Despite a last-minute, direct-mail appeal to members for additional funds, Maryland Public Television says viewer support for the fiscal year that ended yesterday will be down slightly more than $100,000 from last year.
Viewer support for the 1991 fiscal year -- in which MPT replaced on-air pledge drives with direct mail, telemarketing and short spots between programs -- is expected to total $3.15 million, compared to $3.26 million for fiscal year 1990, officials said. MPT's budget is $22 million.
In addition, the cost of fund raising last year was about $200,000 higher than the year before.
As a result, MPT will return this fiscal year to the on-air appeals, which frequently draw viewer complaints because they delay the scheduled start of shows. The first of three planned pledge drives will air next month.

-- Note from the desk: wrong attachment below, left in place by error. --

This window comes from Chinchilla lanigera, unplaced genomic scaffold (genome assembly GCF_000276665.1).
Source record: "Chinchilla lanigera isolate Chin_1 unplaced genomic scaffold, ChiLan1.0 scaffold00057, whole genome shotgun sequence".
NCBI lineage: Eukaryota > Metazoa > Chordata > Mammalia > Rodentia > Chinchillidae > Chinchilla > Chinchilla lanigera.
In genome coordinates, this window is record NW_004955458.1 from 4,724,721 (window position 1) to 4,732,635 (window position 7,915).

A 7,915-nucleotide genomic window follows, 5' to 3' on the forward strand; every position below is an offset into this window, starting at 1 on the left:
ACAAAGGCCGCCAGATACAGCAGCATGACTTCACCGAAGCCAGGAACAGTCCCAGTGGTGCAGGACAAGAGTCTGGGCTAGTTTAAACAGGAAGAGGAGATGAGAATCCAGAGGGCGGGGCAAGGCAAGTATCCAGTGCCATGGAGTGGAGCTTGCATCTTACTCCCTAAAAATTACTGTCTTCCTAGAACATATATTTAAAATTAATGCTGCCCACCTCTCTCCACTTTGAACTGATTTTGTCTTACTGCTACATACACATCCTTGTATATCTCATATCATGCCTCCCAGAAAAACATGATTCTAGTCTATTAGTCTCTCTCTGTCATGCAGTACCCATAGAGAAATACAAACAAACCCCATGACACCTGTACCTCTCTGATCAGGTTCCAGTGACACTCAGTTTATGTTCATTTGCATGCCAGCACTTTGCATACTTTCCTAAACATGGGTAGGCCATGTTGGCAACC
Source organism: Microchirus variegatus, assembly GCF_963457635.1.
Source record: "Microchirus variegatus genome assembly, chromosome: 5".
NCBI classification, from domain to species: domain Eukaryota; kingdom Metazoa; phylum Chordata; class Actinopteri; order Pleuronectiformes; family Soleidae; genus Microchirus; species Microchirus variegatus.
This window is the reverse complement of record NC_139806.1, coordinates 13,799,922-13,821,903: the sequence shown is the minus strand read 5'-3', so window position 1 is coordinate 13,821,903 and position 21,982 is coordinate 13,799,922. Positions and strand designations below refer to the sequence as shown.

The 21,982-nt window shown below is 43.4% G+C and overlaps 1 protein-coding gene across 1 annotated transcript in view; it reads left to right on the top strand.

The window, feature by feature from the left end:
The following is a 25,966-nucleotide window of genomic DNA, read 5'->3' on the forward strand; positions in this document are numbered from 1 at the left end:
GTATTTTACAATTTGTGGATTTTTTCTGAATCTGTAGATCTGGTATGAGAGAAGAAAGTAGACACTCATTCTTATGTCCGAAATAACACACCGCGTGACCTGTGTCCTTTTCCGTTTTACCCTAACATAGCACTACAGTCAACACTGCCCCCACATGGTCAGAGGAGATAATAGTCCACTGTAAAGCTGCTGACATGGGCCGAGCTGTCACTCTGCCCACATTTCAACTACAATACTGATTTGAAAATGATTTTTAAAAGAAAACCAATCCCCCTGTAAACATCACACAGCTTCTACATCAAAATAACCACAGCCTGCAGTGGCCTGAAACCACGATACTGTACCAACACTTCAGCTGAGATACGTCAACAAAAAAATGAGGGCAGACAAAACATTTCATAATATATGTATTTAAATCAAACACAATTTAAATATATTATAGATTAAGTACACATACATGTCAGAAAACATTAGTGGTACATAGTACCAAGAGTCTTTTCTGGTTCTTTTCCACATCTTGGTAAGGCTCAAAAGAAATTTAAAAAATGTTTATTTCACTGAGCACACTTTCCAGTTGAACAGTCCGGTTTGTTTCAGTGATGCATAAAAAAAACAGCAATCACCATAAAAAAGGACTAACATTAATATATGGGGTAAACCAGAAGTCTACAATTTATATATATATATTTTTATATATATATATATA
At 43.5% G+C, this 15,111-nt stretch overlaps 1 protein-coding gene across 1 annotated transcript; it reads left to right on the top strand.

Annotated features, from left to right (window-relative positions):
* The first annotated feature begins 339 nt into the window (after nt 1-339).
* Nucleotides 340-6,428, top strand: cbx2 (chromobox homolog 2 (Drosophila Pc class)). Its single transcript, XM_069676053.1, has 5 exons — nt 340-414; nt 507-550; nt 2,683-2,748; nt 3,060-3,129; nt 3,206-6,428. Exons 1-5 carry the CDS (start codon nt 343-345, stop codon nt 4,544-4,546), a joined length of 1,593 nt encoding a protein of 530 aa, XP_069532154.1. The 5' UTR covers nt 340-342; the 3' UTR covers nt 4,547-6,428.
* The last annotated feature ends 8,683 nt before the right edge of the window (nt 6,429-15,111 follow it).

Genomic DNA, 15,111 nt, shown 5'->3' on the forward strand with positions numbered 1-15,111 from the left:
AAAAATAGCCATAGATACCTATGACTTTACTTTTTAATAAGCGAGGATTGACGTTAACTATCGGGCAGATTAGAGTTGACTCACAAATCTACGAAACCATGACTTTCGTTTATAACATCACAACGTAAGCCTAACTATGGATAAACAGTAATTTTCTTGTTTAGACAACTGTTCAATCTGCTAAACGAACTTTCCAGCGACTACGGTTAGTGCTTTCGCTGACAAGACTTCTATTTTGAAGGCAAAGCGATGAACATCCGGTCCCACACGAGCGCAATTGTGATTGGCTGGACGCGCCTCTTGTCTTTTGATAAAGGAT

"Trying new things is something we believe in, but we have to be flexible enough to change back if they don't work the way we had hoped," said MPT president Raymond K. Ho.
Mr. Ho said MPT, which has about 65,000 members, traditionally has a 1 percent to 2 percent annual growth in membership. But he said that with the elimination of the on-air fund drives, coupled with the recession, he expects membership to be "flat or show a slight decrease" when the books are closed on the fiscal year in the next few weeks.
Membership fees account for about 14 percent of MPT's budget, of which half comes from the state and the remainder comes from federal grants, corporate underwriting, program royalties and other sources.
In addition to the decrease in viewer support, MPT also received a $750,000 cut in state funds for fiscal 1991 and lost an equal amount in a planned phase-out of a three-year development fund, Mr. Ho said.
Most of the effect of the loss of revenue is being absorbed by leaving vacancies unfilled or administrative savings. But Mr. Ho said MPT has also been forced to "focus on selecting priorities" in terms of programming. As a result, he said, the Emmy-winning comedy show "Crabs" was canceled in the spring to allow MPT to concentrate on "issues that are really compelling," such as education and the environment.